Cooking with shrimp

In the US wild-caught shrimp accounts for less than 10 percent of all the shrimp consumed.

If you don’t live near a coast, the chance of coming across fresh — never frozen — wild-caught shrimp is pretty slim.

Farmed Shrimp

Most experts agree that without aquaculture, there wouldn’t be enough seafood to go around. The ocean is already under too much pressure to be the sole resource, the result of decades of overfishing and environmental factors that are having a negative impact on many seafood populations.

But shrimp aquaculture in particular has a very grim reputation, rife with accounts of slave laborers harvesting disease-ridden crustaceans from antibiotic-filled swamps amid the dead mangroves.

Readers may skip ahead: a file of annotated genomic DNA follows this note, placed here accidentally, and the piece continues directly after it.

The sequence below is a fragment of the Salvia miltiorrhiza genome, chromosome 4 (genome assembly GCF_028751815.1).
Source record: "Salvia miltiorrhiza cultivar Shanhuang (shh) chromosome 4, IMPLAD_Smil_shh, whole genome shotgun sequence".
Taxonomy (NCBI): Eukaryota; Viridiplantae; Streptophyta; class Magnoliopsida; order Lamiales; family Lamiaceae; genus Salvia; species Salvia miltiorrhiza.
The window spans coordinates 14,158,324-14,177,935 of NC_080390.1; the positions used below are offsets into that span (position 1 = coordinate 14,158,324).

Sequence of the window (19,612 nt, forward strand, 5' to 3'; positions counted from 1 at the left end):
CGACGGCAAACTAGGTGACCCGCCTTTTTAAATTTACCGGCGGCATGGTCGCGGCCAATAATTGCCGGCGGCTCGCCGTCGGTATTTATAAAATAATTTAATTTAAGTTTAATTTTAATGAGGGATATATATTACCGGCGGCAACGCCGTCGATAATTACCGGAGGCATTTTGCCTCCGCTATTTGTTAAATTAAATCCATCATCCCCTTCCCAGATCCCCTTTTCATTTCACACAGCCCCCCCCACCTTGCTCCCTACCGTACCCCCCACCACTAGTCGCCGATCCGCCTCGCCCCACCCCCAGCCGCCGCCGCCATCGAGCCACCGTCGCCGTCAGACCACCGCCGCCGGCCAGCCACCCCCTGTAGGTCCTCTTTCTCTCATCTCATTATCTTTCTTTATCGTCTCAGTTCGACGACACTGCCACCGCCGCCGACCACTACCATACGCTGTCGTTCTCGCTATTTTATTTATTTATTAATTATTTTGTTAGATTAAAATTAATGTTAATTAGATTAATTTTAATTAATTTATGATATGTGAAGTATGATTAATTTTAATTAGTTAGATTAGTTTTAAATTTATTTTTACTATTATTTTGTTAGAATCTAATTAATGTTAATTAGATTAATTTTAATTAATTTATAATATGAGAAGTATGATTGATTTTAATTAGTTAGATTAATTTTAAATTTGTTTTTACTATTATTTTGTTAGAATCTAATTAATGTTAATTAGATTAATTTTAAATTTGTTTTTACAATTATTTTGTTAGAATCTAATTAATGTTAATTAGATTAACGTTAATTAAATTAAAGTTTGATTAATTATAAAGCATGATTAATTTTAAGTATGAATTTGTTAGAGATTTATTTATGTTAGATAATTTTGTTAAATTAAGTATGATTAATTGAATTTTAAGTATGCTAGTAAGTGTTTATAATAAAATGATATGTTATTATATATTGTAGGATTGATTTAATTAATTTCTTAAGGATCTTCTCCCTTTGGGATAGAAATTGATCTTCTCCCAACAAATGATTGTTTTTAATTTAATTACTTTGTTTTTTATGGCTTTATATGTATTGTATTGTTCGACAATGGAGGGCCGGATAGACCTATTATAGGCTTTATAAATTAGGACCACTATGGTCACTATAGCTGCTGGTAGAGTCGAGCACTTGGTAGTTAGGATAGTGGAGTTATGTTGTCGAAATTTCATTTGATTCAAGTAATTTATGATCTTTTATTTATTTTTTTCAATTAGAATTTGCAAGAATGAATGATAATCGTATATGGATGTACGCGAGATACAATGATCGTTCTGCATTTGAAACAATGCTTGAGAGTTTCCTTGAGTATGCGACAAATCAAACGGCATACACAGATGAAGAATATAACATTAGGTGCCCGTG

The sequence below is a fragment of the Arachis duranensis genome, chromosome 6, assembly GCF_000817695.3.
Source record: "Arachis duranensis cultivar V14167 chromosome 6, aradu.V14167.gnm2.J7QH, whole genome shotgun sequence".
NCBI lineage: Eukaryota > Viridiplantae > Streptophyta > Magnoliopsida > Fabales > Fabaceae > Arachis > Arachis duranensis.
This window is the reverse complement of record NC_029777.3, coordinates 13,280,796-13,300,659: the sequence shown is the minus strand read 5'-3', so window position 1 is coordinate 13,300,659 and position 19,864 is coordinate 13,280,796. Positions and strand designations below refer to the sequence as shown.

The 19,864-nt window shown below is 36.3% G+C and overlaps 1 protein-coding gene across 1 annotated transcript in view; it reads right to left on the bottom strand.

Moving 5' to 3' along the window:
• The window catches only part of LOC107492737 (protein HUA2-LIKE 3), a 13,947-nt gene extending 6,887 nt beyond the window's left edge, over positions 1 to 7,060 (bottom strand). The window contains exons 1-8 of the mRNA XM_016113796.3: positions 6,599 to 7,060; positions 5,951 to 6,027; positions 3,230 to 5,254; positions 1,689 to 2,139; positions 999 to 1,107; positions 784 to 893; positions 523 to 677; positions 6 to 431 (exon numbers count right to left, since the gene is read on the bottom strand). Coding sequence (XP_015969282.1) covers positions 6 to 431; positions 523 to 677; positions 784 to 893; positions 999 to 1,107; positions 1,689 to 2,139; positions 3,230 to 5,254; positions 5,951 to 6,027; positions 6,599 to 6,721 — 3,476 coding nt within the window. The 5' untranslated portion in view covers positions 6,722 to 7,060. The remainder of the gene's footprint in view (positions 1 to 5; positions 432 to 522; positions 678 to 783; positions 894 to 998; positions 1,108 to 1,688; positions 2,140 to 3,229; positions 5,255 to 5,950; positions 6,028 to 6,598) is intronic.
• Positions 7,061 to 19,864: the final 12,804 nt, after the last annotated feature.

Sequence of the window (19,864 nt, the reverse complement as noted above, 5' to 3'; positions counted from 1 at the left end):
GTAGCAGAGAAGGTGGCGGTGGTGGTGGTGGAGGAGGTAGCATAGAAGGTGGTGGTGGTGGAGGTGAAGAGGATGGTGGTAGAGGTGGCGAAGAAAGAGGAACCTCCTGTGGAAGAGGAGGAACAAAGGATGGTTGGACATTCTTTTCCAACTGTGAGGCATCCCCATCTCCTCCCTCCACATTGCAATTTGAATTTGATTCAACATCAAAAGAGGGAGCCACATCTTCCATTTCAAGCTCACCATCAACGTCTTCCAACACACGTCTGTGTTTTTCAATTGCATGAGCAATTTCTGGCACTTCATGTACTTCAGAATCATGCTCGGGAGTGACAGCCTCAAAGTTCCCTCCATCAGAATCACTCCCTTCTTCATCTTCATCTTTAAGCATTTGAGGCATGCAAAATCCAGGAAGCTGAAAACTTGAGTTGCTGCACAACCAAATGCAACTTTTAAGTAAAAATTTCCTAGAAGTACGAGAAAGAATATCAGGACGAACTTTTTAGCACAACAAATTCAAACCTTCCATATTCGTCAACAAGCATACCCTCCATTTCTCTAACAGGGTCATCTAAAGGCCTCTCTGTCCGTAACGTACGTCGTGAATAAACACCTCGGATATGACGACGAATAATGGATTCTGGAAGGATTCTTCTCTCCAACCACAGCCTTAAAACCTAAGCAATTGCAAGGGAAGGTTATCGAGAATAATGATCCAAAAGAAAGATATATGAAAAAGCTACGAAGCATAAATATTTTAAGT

Because of the consistent demand for inexpensive shrimp, most of which is raised in countries without much government oversight or intervention into the industry, all of these issues are still very much a reality for the majority of farmed shrimp on the market, despite the international outcry for change. Currently, nearly all the farmed shrimp on the market comes from Southeast Asia (particularly Vietnam), India and South America. Farms in those places vary from well-run facilities that operate with transparency, have fair labor practices, don’t misuse antibiotics, don’t overcrowd their ponds, and are environmentally sustainable, to murky operations without any transparency.

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